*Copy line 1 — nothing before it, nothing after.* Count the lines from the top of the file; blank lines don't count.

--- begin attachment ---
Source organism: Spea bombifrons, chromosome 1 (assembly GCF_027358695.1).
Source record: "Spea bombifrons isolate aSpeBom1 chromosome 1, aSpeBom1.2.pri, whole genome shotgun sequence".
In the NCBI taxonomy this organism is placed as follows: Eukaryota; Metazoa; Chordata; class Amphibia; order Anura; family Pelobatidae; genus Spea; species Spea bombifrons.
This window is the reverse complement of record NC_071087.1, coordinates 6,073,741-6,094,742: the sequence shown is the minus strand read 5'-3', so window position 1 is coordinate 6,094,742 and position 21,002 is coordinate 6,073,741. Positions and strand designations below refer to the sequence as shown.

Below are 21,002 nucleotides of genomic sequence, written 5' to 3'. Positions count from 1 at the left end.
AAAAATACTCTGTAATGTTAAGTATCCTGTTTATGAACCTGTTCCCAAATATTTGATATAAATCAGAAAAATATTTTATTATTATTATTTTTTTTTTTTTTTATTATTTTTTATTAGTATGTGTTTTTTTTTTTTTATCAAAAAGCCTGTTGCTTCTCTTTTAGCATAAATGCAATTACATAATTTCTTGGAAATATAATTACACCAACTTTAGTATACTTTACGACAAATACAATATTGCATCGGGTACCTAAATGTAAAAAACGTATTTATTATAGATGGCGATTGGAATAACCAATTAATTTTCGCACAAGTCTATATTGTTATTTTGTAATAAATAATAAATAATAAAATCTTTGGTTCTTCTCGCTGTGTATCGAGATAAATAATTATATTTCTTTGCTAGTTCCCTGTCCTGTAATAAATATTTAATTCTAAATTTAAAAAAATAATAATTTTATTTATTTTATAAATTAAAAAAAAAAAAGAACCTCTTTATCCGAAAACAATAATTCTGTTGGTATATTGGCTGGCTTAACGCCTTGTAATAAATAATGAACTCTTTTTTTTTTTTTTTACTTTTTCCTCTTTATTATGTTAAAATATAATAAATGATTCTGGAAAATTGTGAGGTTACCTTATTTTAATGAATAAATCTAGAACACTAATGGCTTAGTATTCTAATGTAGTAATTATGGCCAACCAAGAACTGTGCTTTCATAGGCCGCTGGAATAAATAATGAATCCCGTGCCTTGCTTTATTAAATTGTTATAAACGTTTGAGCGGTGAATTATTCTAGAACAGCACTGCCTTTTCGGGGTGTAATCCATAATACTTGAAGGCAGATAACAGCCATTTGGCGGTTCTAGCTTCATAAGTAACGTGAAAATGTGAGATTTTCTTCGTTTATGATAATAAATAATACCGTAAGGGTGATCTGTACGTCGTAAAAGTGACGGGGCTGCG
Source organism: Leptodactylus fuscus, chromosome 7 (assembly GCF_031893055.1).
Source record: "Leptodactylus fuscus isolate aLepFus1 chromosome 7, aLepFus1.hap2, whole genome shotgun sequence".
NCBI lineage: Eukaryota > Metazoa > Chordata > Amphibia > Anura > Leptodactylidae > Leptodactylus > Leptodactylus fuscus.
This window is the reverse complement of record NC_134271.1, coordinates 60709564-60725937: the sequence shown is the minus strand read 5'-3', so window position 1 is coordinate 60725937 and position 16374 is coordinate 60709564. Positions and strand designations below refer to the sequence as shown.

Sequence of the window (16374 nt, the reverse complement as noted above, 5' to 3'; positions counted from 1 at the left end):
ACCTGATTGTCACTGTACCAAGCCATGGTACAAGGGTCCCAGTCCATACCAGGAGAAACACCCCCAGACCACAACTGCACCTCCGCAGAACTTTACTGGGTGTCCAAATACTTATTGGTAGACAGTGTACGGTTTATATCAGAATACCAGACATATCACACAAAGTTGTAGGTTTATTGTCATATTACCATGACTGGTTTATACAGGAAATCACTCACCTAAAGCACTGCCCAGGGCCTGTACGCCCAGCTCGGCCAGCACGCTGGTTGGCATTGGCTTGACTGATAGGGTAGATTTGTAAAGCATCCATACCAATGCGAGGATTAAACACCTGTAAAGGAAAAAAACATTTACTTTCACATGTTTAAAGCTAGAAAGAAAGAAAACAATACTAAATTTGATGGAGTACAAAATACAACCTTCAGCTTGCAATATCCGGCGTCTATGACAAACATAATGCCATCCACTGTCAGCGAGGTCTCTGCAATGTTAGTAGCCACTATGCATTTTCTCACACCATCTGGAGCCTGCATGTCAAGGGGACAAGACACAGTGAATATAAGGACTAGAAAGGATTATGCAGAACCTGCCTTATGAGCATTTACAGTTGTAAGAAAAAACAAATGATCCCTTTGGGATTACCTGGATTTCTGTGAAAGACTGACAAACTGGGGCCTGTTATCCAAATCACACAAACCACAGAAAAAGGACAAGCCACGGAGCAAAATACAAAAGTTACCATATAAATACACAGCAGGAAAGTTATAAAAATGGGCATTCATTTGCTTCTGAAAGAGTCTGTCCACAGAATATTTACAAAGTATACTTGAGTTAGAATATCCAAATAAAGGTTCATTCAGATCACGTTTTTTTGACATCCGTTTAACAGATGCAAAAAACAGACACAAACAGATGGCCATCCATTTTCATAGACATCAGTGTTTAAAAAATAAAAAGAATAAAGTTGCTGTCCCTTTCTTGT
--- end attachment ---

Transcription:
Source organism: Spea bombifrons, chromosome 1 (assembly GCF_027358695.1).